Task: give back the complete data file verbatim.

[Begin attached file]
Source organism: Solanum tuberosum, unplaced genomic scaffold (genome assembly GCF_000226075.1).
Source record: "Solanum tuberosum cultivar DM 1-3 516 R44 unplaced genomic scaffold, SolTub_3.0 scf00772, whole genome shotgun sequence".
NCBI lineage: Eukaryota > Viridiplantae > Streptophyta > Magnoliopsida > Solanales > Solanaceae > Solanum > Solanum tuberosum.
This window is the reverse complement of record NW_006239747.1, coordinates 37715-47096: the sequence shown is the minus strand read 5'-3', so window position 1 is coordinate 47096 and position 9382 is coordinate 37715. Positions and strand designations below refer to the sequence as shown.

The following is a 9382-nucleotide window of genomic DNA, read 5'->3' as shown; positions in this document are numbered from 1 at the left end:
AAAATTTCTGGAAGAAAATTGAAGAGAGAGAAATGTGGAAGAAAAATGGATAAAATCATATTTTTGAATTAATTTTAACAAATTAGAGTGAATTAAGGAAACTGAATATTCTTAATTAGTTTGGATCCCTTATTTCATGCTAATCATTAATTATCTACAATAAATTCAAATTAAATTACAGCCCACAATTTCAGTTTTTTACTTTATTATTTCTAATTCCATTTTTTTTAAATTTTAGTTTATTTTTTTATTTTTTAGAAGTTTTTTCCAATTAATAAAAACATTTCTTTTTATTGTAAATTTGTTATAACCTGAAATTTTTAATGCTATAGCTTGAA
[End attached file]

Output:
Source organism: Solanum tuberosum, unplaced genomic scaffold (genome assembly GCF_000226075.1).
Source record: "Solanum tuberosum cultivar DM 1-3 516 R44 unplaced genomic scaffold, SolTub_3.0 scf00772, whole genome shotgun sequence".
NCBI lineage: Eukaryota > Viridiplantae > Streptophyta > Magnoliopsida > Solanales > Solanaceae > Solanum > Solanum tuberosum.
This window is the reverse complement of record NW_006239747.1, coordinates 37715-47096: the sequence shown is the minus strand read 5'-3', so window position 1 is coordinate 47096 and position 9382 is coordinate 37715. Positions and strand designations below refer to the sequence as shown.

The following is a 9382-nucleotide window of genomic DNA, read 5'->3' as shown; positions in this document are numbered from 1 at the left end:
AAAATTTCTGGAAGAAAATTGAAGAGAGAGAAATGTGGAAGAAAAATGGATAAAATCATATTTTTGAATTAATTTTAACAAATTAGAGTGAATTAAGGAAACTGAATATTCTTAATTAGTTTGGATCCCTTATTTCATGCTAATCATTAATTATCTACAATAAATTCAAATTAAATTACAGCCCACAATTTCAGTTTTTTACTTTATTATTTCTAATTCCATTTTTTTTAAATTTTAGTTTATTTTTTTATTTTTTAGAAGTTTTTTCCAATTAATAAAAACATTTCTTTTTATTGTAAATTTGTTATAACCTGAAATTTTTAATGCTATAGCTTGAA